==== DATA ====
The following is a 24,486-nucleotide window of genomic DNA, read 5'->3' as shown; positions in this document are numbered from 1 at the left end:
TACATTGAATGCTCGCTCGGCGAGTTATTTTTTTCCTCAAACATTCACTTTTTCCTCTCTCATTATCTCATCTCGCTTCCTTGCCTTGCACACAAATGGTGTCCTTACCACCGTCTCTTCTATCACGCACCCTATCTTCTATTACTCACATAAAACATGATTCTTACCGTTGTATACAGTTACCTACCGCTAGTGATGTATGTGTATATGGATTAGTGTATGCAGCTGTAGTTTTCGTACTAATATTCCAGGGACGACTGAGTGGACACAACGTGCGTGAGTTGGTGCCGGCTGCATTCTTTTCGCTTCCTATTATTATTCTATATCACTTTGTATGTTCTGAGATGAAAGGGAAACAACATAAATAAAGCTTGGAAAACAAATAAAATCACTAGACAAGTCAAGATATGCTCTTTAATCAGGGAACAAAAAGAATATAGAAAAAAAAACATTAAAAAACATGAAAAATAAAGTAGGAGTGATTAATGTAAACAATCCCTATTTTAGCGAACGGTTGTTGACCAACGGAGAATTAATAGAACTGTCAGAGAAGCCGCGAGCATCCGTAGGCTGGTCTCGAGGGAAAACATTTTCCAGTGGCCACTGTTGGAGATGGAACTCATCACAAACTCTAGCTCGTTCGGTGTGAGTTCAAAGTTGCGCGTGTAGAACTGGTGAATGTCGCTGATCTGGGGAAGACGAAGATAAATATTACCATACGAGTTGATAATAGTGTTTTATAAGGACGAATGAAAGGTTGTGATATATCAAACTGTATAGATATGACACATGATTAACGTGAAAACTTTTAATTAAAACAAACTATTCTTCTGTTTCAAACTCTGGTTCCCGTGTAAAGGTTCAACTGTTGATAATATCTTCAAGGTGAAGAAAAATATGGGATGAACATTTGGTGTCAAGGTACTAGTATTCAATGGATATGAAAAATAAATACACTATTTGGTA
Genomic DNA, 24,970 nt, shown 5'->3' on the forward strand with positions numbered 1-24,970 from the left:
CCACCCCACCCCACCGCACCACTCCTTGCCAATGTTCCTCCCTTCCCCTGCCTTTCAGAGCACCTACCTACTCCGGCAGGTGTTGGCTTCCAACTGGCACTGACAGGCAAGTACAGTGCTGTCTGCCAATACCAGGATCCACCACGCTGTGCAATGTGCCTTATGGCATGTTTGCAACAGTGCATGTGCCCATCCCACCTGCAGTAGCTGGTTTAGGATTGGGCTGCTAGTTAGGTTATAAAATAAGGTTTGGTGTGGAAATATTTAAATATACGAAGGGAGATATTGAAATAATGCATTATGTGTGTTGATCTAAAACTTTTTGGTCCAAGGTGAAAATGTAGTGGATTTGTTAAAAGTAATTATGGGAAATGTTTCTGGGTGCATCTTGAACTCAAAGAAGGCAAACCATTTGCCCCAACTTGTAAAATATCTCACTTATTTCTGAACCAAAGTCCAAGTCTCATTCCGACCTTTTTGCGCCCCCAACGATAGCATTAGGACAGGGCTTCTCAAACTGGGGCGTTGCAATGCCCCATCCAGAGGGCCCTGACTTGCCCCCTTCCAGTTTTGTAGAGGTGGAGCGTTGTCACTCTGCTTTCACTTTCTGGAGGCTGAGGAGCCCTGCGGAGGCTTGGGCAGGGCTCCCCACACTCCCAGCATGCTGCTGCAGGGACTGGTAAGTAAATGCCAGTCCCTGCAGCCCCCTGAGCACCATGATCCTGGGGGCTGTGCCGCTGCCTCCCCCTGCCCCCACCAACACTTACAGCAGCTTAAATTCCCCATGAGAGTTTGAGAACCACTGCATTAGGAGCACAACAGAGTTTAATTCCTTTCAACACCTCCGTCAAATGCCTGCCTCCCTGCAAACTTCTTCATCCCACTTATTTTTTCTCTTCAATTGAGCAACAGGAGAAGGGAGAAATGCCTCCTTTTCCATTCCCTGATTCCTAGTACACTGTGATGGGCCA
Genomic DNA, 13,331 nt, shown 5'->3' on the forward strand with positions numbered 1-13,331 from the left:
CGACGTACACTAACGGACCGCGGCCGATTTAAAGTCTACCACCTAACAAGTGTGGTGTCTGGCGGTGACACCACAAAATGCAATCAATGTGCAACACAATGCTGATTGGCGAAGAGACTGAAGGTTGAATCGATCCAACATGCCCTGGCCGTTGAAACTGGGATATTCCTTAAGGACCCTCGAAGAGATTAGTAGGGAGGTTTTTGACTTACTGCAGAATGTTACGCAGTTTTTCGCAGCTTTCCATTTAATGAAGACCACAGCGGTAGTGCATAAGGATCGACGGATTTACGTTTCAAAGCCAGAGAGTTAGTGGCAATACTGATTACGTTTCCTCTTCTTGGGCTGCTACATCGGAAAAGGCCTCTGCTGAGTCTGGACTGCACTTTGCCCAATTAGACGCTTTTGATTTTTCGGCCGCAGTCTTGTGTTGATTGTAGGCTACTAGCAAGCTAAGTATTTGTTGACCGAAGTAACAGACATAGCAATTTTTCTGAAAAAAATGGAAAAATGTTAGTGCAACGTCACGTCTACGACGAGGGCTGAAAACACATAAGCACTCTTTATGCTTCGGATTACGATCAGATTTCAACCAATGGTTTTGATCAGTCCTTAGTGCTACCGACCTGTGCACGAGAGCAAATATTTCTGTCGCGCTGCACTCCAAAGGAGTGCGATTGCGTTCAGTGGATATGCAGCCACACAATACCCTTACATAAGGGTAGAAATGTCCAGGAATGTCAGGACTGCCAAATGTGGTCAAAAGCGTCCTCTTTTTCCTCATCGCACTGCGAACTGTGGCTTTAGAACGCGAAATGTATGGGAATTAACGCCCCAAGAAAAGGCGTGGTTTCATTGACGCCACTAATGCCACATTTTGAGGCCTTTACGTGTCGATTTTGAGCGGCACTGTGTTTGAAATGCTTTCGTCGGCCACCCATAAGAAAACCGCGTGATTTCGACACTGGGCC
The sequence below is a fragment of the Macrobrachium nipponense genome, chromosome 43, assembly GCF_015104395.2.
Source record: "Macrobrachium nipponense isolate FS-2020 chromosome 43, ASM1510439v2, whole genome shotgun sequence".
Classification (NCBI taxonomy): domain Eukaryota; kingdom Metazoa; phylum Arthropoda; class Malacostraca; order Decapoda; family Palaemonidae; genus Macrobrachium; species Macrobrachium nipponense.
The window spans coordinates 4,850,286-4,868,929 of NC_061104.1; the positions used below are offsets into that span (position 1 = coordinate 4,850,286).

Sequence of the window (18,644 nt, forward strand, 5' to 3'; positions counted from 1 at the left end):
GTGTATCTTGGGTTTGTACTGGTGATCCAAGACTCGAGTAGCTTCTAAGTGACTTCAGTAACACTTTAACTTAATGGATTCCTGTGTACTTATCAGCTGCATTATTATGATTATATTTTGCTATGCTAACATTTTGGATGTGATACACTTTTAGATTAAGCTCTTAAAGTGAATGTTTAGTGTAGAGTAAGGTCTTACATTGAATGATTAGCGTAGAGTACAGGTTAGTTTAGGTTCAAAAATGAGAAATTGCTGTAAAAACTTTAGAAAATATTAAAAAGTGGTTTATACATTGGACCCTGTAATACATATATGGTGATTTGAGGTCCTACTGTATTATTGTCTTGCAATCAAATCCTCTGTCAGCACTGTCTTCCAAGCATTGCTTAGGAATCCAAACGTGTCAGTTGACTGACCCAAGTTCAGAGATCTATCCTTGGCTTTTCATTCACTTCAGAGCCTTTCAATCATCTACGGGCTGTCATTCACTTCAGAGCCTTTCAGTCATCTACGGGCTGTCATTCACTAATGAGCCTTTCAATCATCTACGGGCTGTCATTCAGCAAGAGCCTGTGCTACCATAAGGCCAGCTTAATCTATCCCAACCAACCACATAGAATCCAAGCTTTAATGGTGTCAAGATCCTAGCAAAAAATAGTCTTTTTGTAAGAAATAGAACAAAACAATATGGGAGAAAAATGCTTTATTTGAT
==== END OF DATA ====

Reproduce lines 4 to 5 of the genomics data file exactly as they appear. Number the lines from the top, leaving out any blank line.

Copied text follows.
CCACCCCACCCCACCGCACCACTCCTTGCCAATGTTCCTCCCTTCCCCTGCCTTTCAGAGCACCTACCTACTCCGGCAGGTGTTGGCTTCCAACTGGCACTGACAGGCAAGTACAGTGCTGTCTGCCAATACCAGGATCCACCACGCTGTGCAATGTGCCTTATGGCATGTTTGCAACAGTGCATGTGCCCATCCCACCTGCAGTAGCTGGTTTAGGATTGGGCTGCTAGTTAGGTTATAAAATAAGGTTTGGTGTGGAAATATTTAAATATACGAAGGGAGATATTGAAATAATGCATTATGTGTGTTGATCTAAAACTTTTTGGTCCAAGGTGAAAATGTAGTGGATTTGTTAAAAGTAATTATGGGAAATGTTTCTGGGTGCATCTTGAACTCAAAGAAGGCAAACCATTTGCCCCAACTTGTAAAATATCTCACTTATTTCTGAACCAAAGTCCAAGTCTCATTCCGACCTTTTTGCGCCCCCAACGATAGCATTAGGACAGGGCTTCTCAAACTGGGGCGTTGCAATGCCCCATCCAGAGGGCCCTGACTTGCCCCCTTCCAGTTTTGTAGAGGTGGAGCGTTGTCACTCTGCTTTCACTTTCTGGAGGCTGAGGAGCCCTGCGGAGGCTTGGGCAGGGCTCCCCACACTCCCAGCATGCTGCTGCAGGGACTGGTAAGTAAATGCCAGTCCCTGCAGCCCCCTGAGCACCATGATCCTGGGGGCTGTGCCGCTGCCTCCCCCTGCCCCCACCAACACTTACAGCAGCTTAAATTCCCCATGAGAGTTTGAGAACCACTGCATTAGGAGCACAACAGAGTTTAATTCCTTTCAACACCTCCGTCAAATGCCTGCCTCCCTGCAAACTTCTTCATCCCACTTATTTTTTCTCTTCAATTGAGCAACAGGAGAAGGGAGAAATGCCTCCTTTTCCATTCCCTGATTCCTAGTACACTGTGATGGGCCA
Genomic DNA, 13,331 nt, shown 5'->3' on the forward strand with positions numbered 1-13,331 from the left: